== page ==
Trespassing accusation leaves Sanford on his own

Published on NewsOK Modified: April 17, 2013 at 4:06 pm •  Published: April 17, 2013
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MOUNT PLEASANT, S.C. (AP) — Former South Carolina Gov. Mark Sanford's political comeback already hinged on persuading conservative voters in the state's Lowcountry to forgive him for past infidelity and political mistakes. Now he'll have to do it with his ex-wife accusing him of repeatedly trespassing in her home.

That revelation prompted the National Republican Congressional Committee to pull its support from the campaign Wednesday, a day after The Associated Press obtained court documents detailing the accusations from Sanford's ex-wife, Jenny.

The group, which had conducted polling and provided additional resources to the campaign, was blindsided by the news and said it wouldn't provide more funding or pay for television advertising because officials worried Sanford would have difficulty making inroads with women voters. That blow effectively leaves Sanford on his own with three weeks to go before Election Day.

The latest Federal Election Commission reports still show that Sanford had $272,000 on hand to about $210,000 for Elizabeth Colbert Busch, his opponent in the race for a vacant seat in the state's 1st Congressional District.

"Mark Sanford has proven he knows what it takes to win elections. At this time, the NRCC will not be engaged in this special election," said Andrea Bozek, an NRCC spokeswoman. The decision was first reported by Politico.

Gibbs Knotts, chairman of the political science department at the College of Charleston, said it's not an insurmountable problem if Sanford can stick to his small-government talking points and appeal to the GOP base.

"I don't think this is fatal for Sanford. It's just a bad day for Sanford," Knotts said. "He needs to be out there talking about the size of government, the federal budget deficit and the themes he did very well talking about during the primary."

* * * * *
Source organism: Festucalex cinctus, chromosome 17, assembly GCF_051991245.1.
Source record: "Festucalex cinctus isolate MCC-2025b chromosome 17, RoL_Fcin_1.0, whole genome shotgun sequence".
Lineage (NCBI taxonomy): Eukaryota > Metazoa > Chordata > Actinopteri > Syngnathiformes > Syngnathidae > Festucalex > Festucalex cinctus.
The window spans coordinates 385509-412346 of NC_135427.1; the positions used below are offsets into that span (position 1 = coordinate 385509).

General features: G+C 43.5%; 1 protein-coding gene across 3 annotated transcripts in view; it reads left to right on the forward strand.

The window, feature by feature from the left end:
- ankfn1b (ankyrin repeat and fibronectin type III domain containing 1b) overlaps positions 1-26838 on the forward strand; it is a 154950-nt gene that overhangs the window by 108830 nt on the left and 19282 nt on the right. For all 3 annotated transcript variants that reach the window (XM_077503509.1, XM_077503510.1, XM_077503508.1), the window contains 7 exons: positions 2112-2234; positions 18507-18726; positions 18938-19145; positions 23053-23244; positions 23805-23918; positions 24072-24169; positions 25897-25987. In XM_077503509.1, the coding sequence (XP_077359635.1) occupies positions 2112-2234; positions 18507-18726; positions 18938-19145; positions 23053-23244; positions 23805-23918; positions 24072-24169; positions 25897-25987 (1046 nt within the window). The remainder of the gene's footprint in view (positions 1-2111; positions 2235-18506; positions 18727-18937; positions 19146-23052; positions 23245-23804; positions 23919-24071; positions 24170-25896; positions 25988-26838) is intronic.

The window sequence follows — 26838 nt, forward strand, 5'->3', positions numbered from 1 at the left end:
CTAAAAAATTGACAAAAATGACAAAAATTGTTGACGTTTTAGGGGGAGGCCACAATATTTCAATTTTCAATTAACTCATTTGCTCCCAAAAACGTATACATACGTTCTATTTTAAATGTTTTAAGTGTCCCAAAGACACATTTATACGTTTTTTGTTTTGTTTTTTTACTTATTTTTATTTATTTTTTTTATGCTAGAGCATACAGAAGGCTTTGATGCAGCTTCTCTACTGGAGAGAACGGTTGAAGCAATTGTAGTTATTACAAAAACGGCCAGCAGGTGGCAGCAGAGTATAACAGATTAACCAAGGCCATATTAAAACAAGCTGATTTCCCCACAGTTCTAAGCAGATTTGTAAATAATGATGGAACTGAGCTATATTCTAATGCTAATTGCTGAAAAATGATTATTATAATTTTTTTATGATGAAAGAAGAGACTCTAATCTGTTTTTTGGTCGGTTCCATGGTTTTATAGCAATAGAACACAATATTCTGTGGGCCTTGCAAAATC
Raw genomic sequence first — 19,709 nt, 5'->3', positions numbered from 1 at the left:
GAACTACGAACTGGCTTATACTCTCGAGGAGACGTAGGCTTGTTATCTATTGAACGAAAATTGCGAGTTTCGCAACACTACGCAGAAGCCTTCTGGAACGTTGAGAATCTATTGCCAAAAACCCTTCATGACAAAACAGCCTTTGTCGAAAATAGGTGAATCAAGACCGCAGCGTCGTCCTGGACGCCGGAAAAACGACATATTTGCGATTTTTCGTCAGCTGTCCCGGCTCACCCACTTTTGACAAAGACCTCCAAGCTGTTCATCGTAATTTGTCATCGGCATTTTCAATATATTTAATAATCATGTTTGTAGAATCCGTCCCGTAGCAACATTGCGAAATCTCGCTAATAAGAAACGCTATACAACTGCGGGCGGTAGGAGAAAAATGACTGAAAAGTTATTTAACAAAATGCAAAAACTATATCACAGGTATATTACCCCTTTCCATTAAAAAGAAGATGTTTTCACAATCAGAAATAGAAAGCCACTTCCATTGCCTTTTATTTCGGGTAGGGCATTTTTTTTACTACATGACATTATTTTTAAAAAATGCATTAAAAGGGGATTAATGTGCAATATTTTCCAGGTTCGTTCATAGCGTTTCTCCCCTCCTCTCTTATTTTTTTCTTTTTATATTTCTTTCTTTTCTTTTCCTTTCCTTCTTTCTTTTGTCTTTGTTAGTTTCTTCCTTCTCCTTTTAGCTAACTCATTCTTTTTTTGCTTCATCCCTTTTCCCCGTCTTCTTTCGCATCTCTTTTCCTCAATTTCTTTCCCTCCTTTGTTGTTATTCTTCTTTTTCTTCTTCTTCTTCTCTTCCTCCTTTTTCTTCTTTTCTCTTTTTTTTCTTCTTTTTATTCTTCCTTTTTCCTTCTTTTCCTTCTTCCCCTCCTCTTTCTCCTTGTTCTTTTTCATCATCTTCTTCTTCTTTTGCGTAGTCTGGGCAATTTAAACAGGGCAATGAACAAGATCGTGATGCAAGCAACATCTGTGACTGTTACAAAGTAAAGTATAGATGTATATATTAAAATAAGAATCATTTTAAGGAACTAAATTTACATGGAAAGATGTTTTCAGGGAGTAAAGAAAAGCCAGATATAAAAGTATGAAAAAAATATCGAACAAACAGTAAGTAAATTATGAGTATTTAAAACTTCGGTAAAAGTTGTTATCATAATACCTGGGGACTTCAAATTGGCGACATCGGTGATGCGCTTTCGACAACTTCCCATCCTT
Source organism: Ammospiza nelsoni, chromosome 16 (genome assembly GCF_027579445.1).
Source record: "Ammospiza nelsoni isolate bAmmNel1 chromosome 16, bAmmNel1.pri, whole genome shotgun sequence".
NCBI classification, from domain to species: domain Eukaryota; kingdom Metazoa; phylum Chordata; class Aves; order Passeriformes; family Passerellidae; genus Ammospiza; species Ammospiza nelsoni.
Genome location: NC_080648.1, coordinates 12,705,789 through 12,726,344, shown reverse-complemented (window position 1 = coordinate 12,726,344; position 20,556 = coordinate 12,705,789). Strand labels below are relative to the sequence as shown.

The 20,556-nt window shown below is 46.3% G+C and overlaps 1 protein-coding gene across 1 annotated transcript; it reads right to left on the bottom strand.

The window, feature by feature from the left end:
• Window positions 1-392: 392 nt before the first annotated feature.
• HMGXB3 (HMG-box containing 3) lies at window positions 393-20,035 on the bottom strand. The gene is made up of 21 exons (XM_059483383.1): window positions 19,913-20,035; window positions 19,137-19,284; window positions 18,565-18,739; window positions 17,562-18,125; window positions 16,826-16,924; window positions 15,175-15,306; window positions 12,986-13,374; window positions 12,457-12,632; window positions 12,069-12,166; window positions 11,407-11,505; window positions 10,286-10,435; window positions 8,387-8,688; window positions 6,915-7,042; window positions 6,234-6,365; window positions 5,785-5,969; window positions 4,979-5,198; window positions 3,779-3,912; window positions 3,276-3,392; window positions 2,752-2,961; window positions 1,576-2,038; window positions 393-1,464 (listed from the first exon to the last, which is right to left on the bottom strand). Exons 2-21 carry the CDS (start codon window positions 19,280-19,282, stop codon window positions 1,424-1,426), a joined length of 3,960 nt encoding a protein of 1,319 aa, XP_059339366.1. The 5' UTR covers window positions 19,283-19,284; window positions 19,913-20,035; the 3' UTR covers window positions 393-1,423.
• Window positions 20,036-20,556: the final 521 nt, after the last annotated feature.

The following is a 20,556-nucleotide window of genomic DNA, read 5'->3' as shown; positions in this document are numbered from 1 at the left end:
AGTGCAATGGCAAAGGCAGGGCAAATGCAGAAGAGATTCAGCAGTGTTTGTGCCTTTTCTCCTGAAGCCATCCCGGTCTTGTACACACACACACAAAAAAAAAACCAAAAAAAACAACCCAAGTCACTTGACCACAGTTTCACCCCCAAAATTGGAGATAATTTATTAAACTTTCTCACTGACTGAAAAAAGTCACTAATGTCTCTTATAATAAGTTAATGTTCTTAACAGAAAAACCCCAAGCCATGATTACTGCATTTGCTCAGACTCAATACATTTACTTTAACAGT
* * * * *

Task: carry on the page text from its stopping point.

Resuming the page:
The NRCC made its announcement just hours after Sanford issued a statement explaining why he was at his wife's home on Feb. 3. Jenny Sanford filed a complaint the next day, saying his visit on that night and several other occasions violated their divorce settlement.

"I did indeed watch the second half of the Super Bowl at the beach house with our 14-year-old son because as a father I didn't think he should watch it alone," Sanford said. "Given she was out of town I tried to reach her beforehand to tell her of the situation that had arisen, and met her at the back steps under the light of my cellphone when she returned and told her what had happened."

She did not immediately respond Wednesday to a request for comment on her ex-husband's explanation.

As for Colbert Busch, she has refused to exploit the latest image problem of the man who once was mentioned as a potential presidential contender before his affair with a woman in Argentina and ethics violations left a once-promising career in ruins.



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